your relationship’s been stuck, mired in muck under the shadow
of alcohol or other drugs.
you’ve started getting unstuck. Life isn’t perfect, but at least
your recovery has begun and things are less messy.
optimistic, and hope your relationship problems will vanish,
now that you’ve stopped feeding them drugs and booze.
You know about
the effects of chemical dependency on the family and you and
your partner are both committed to a program of recovery. Now
you won’t have to fight, blame, accuse, or pout. All you need
is love, right?
So you wait
— three months, six months, nine months. And the magic still
doesn’t happen. Nothing seems to grow, in fact, but tension —
You rub each
other the wrong way. You argue or suffer through silences that
are worse than war. And often, even when you aren’t angry or
hurt — on your best days — you still don’t have much to say
to one another.
You begin to
feel isolated, lonely. You wonder if the struggle’s going to
be worth it.
— and one we want to help bring into better focus in this pamphlet.
can be a slow process, which is never more evident than in the
lives of a couple recovering together.
Lives are uprooted
emotionally, and often sexually. Love is often scattered.
now is on your individual recovery, and on cleaning up garbage
from the past.
So when, you
may even begin to ask, does the “happily ever after”
part start, anyway?
..Forests & Trees
number two. Because it points out two of the main threats to
both relationships and recovery: impatience and unrealistic expectations.
How do you
avoid them? You don’t. But you can whittle them down to manageable
size by knowing how they creep up in recovery — and the rest
with impatience — because for a good many recovering couples,
impatience is a flame looking for something to burn.
And like a
fire, impatience can destroy everything it touches.
How do you
beat it? You can start by expecting it. And end by not letting
it burn you.
We all know
that after a forest fire, it takes a while for patches of green
to peek through the rubble. Recovering relationships are like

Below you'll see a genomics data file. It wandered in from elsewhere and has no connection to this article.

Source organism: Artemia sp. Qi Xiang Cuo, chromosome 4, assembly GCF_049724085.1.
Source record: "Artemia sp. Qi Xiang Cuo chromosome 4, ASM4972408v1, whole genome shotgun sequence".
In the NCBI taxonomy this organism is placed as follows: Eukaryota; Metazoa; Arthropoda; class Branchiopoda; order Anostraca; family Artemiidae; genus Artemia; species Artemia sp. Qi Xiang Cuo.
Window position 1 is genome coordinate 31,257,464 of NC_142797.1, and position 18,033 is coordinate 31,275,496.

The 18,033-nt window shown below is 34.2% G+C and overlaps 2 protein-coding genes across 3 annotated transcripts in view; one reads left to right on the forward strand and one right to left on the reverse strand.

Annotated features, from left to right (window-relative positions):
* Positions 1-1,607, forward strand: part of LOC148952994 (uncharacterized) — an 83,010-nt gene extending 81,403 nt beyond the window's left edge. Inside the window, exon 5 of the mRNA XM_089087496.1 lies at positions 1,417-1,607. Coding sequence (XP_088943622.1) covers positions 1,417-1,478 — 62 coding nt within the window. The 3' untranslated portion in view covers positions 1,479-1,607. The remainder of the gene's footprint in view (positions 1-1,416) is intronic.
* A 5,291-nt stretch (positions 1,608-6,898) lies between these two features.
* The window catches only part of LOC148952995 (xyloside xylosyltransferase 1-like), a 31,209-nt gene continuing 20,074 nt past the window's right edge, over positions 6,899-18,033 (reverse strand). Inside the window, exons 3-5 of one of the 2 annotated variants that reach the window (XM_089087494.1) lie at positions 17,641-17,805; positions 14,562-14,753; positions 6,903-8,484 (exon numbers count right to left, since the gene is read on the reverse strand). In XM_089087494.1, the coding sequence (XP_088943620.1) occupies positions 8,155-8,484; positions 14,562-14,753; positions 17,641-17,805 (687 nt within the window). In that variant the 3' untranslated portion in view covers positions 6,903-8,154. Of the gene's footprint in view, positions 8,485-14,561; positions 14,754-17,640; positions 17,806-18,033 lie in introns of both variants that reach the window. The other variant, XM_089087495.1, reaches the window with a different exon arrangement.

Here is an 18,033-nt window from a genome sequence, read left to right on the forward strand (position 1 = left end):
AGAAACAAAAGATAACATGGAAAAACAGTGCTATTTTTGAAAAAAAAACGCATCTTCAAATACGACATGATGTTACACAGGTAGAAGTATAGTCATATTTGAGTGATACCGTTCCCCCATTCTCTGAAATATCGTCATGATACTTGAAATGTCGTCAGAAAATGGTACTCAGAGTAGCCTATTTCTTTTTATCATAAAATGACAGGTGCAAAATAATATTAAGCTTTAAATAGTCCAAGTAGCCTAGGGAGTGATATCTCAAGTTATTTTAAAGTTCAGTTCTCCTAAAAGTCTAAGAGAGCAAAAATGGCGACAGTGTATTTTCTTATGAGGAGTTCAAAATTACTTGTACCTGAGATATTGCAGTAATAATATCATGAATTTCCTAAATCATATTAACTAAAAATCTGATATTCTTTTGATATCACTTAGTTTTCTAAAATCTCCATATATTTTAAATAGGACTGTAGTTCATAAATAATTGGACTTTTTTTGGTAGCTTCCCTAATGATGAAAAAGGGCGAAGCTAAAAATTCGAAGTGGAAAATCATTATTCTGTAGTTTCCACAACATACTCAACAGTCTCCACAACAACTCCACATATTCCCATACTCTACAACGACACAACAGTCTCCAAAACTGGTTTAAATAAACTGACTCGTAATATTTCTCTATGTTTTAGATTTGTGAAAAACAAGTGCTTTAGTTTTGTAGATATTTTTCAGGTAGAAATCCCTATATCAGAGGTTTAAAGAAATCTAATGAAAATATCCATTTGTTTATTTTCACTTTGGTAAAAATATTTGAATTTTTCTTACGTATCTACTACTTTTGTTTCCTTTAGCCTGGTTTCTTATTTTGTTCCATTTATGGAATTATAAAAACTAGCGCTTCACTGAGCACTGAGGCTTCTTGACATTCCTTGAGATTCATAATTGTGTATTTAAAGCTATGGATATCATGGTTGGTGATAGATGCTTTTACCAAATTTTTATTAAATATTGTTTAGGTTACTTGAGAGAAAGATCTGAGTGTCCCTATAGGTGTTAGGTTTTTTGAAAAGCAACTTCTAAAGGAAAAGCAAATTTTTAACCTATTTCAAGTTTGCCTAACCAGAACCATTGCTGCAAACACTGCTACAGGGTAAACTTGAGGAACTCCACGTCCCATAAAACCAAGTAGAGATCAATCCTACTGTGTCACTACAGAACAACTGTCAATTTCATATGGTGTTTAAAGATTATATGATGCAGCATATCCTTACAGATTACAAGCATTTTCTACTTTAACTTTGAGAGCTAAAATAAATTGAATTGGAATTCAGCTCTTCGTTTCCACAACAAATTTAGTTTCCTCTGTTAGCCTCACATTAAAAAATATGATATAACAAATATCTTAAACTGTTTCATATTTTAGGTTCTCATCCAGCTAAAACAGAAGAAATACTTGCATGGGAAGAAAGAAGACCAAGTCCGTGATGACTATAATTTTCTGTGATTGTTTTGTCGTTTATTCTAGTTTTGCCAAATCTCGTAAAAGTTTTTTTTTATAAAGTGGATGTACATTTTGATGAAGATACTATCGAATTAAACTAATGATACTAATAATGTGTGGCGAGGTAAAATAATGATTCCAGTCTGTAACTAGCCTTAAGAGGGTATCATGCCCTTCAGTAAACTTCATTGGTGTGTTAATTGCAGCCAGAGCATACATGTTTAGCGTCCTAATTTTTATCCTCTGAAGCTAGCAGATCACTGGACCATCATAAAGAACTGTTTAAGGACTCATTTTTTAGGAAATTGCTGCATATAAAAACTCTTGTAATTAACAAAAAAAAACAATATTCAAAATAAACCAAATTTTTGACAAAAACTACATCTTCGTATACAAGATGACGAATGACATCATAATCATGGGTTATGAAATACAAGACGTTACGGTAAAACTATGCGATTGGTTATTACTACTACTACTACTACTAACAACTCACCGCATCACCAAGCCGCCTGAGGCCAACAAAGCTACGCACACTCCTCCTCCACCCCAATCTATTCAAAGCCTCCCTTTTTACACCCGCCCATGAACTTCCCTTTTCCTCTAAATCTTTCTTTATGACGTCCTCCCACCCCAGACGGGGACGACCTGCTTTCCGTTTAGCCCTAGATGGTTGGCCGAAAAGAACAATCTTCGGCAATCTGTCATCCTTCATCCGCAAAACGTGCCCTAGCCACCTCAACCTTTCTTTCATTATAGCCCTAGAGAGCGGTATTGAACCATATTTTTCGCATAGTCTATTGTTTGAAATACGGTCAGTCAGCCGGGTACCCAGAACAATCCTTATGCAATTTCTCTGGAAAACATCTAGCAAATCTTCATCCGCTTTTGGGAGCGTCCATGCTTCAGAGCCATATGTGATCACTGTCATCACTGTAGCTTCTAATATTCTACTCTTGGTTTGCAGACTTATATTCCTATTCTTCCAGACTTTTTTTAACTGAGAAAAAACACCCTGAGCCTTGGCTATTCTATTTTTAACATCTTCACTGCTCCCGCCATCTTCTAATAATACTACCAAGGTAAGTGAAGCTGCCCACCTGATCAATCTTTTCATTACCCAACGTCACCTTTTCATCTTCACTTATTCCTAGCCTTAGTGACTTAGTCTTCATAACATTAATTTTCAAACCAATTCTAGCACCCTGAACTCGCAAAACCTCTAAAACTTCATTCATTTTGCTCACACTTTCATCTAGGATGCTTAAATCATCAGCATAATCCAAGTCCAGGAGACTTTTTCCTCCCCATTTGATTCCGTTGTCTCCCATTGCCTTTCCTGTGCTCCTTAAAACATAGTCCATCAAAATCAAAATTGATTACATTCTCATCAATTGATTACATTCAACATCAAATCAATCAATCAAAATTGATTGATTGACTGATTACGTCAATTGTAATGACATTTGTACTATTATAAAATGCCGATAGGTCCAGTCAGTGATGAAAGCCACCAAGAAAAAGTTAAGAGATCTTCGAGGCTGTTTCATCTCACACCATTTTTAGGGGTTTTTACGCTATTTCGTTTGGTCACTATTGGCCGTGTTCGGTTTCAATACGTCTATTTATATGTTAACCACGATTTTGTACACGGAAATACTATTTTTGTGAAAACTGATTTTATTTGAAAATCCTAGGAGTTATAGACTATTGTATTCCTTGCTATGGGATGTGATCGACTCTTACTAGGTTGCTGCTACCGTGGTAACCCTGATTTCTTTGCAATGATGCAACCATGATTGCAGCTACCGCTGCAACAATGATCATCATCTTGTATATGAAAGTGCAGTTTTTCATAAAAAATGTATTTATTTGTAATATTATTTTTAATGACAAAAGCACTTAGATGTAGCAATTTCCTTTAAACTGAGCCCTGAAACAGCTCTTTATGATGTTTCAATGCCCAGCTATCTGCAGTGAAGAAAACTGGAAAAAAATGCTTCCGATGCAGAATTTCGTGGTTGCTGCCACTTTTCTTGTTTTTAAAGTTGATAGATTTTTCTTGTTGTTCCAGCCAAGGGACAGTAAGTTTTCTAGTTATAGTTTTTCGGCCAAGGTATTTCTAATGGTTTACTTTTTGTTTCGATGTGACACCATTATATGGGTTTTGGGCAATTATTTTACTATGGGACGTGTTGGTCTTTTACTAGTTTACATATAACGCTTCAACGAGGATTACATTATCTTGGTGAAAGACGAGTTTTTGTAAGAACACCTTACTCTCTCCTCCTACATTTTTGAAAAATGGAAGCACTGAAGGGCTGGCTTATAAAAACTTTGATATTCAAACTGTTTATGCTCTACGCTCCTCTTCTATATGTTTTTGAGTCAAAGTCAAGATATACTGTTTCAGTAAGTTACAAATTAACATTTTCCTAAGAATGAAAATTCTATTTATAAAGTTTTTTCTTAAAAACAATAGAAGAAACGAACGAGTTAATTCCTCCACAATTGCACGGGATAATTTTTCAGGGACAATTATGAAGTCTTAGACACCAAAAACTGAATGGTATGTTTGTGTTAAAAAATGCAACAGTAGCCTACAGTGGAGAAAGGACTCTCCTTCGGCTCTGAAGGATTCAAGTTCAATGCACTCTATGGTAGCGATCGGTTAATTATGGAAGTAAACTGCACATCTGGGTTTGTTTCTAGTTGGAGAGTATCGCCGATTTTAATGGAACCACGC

recovery follows a predictable path. During its initial phase,
a recovering person needs to focus almost exclusively on staying
straight or sober and changing basic behaviors.
can make life easier for the spouse, but since at first they’re
only surface changes they won’t heal ancient scars or fill deeper
So be patient.
Remember that even though Rome wasn’t built in a day — it could
be destroyed in one.
minefield for relationships during recovery are the expectations
that partners bring to the process. Disappointment here can be
just as deadly as impatience.
unrealistic expectations can both cloud our vision and fuzz our
Let’s try the
forest fire analogy again. If I drive out to a just-burned forest,
hoping to see it green and fully grown, I’m going to be disappointed.
But if I’m willing to see what’s there — to notice the birds
and plants and trees that survived — I might be a little less
It’s the same
with a relationship. If we pay attention to what’s there — rather
than only noticing what we think should be there — we’re more
likely to be encouraged.
day at a time, without expecting our relationships to be perfect
tomorrow, gives us the psychological space to appreciate growth
as it happens. And it will happen, if we keep our thoughts out
of the way.
..Ashes To Ashes
are some things you can do to encourage growth in your “new”
past in the past creates space for a new start. It may require
forgiveness and it does take time, but it is possible when you
learn to look only at today.
When old resentments
creep in, talk them over with someone outside the relationship
who understands chemical dependency. Recognize resentments for
what they are — ashes from an old fire. They’re only dangerous
if they’re still smoldering.
When old behaviors
try to push their way through, treat them like you would a weed.
You don’t stand
back and yell at a weed, or blame it for being what it is. You
get down on your hands and knees and pull it out by its roots.
The same rules
apply to mental “weeds.” Don’t get upset when you notice
something ugly poking through. Accept it for what it is and do
what you need to do to get rid of it. And don’t be surprised
— or angry — if something else ugly or unpleasant pops up in
If you both
accept responsibility for change in yourselves and can work to
encourage change in each other, then periodic “weeding”
will be a minor fine-tuning — not a major meltdown.
Want to really
focus on your relationship? Set aside quality time to spend with
take on the job of reseeding a national forest between trips
to the grocery. You shouldn’t try it with your relationship,
either — if you want to be successful.